When I think about where God has been in my life, a very beautiful image comes to my mind of a girl trying to run into the arms of her father. He catches her, embraces her and rejoices in the small great success of his child (small because she still has a whole life ahead of her, and great because it was not easy). The first thing that comes to my mind is this attempt to achieve something that often doesn’t work out, but I try again as if it were the first time (I know that God is there, watching me). The second is the trust to throw oneself into the arms of the Father, knowing that he will catch the child, but also that he will notice when she falls. “The greatest worry is to be endlessly carefree.” (JK) I often forget that I come from God and I worry about such little things… This girl, does she wonder how she will be received? No, she just goes and trusts that if the Father asks her to, everything will go well in the end. The third is the reaction of the Father, a man who awaits the child with open arms, and when the child has made it, he is filled with great joy.

God is so much Father that he has not left me alone, but he has sent Father Kentenich to take me by the hand and educate me to be childlike and to trust like a little child.

God is Father at every moment, in the university, at home, in all challenges, in Schoenstatt, in the most painful sufferings and in the greatest joys. Where is God?  He is in my friend’s response, in society, in my family, in the Sisters of Mary, in my group, in the girls I lead, in what I see, hear and feel. I know that at the end of the day he will tell me: “This is my beloved child.”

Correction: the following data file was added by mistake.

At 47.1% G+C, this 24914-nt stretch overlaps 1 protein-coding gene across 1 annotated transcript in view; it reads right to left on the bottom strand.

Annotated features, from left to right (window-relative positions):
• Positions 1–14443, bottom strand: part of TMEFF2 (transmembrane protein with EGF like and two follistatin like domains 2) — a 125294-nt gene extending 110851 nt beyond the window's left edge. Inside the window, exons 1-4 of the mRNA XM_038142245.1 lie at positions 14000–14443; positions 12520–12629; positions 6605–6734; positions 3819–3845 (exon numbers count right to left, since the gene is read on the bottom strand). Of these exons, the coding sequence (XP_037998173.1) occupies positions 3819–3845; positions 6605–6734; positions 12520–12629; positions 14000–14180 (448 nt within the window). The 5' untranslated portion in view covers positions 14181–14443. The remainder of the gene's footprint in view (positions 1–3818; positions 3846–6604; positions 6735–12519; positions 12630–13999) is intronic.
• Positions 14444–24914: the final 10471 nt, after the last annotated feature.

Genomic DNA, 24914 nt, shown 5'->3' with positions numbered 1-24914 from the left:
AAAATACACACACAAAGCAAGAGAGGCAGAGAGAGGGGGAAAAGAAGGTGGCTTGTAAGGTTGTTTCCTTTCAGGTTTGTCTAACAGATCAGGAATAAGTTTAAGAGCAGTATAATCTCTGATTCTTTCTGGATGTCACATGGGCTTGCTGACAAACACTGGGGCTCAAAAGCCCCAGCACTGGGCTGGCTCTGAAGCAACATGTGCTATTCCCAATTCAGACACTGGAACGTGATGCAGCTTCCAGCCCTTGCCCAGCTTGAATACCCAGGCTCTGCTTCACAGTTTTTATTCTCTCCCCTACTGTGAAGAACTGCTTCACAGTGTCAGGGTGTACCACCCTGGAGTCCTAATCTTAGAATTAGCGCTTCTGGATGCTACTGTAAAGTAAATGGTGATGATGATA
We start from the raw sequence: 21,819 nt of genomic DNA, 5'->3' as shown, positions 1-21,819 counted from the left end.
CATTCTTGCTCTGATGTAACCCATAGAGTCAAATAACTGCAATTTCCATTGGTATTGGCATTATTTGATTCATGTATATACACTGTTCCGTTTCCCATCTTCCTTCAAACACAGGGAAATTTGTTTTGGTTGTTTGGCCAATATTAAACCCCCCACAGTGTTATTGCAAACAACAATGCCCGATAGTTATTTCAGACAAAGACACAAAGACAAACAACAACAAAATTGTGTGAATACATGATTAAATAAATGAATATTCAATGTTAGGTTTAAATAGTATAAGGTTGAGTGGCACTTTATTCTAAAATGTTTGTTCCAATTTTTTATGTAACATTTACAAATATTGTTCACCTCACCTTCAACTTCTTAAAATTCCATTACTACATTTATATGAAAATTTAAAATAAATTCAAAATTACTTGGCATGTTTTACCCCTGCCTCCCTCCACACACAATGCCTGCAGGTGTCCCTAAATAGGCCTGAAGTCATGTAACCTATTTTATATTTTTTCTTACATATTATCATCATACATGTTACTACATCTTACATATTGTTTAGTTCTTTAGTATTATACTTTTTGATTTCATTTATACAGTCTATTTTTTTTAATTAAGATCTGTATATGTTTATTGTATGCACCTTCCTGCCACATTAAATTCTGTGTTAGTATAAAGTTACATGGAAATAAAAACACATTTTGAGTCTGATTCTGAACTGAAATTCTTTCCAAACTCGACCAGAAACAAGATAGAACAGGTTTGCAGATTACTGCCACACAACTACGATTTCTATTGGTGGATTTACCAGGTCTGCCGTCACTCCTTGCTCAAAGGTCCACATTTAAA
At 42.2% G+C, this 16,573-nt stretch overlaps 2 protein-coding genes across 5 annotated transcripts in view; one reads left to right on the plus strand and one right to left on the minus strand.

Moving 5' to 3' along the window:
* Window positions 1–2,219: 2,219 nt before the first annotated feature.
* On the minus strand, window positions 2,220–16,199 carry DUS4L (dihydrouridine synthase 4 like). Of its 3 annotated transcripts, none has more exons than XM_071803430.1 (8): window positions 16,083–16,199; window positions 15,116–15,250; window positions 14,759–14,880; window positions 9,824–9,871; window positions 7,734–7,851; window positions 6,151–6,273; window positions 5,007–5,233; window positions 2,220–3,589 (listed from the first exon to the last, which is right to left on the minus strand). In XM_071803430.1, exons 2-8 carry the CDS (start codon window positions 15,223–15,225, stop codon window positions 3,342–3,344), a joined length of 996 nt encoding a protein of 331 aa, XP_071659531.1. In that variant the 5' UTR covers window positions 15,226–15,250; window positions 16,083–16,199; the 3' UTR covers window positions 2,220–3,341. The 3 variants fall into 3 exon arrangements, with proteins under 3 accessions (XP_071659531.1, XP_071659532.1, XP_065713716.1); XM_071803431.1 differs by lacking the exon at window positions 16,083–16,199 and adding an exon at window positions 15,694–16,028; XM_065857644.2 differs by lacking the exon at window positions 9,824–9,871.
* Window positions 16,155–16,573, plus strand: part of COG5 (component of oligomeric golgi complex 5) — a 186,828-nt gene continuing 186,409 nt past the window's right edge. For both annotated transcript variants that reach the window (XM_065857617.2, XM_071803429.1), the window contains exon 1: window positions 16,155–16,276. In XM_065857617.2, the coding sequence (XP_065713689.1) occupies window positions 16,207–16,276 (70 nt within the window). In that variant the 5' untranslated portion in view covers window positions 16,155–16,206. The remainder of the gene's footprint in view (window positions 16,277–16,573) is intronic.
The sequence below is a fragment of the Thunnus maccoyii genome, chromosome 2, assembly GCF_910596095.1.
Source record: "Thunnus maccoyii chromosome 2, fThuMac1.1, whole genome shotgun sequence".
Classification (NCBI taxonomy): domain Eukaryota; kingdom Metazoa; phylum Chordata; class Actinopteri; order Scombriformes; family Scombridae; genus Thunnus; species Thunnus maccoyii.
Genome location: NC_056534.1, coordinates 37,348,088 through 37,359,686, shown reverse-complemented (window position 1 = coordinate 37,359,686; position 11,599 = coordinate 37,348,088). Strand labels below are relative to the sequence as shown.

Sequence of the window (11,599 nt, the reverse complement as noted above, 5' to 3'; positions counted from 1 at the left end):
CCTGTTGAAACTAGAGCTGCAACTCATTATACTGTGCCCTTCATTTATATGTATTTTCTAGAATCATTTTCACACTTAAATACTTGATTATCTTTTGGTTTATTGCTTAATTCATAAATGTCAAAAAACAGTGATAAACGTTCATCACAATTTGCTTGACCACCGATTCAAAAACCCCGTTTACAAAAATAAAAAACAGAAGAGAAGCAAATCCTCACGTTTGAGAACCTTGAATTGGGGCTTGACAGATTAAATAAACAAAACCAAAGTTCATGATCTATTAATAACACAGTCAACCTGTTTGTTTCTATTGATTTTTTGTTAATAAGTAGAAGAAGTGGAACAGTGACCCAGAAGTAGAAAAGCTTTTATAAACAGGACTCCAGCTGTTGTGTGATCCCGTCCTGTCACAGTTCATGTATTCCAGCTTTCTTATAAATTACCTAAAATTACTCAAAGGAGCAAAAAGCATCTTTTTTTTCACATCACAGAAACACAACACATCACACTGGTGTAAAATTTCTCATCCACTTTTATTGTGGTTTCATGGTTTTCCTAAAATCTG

Challenges for the woman of today

Today woman lacks soul. She has become a woman who leaves no trace behind. She forgets herself and just lives because another day begins. In the past, the special ingredient of dessert was love for each other. Today there are no more special ingredients. Being a woman is something bad, something “macho”, because the masses say it should not be like it used to be. We often forget that we are the ones who create and strengthen bonds. How often is it the woman who invites her friends to a barbecue at home or who asks the children to reconcile.

We live in an individualistic world in which it seems superfluous to think, listen and rejoice with and for the other person, a world in which communication with the other is no longer necessary. Today I strive for my goals, from getting up to going to bed, so that the person standing next to me also achieves them as best he can.

The woman has forgotten herself. Going out at night is dangerous, being alone on the street is a risk, if someone yells stupid remarks at you on the street it is dirty. So what do we have left? “I wish I were a man”. What do I have to do then? I fight to be like a man. What is the problem? Being a woman is a gift! I am a woman who accepts, discovers, loves and gives away. Where has the greatness of the woman gone? Where is the one who is all soul, all surrender and all purity?

What would you like to change in the world through your life?

God loved me so much that he created me as a woman! And not as any woman, but as a real child. God invites me daily to appreciate others: the bus driver, my fellow students, my friends, my neighbors – they too are gifts of God, even more, they are children of God!

To be honest, I’m not so good at praying the rosary or doing door-to-door apostolate, but my appreciation for the other person lies in cleaning the house, accompanying someone to the supermarket or simply asking the teacher how his family is doing. God gave me the gift of being a woman so that I can be an instrument for him with my limits and my talents, with what I am and what I am not. God created me and gave me my authentic womanhood because he loves me.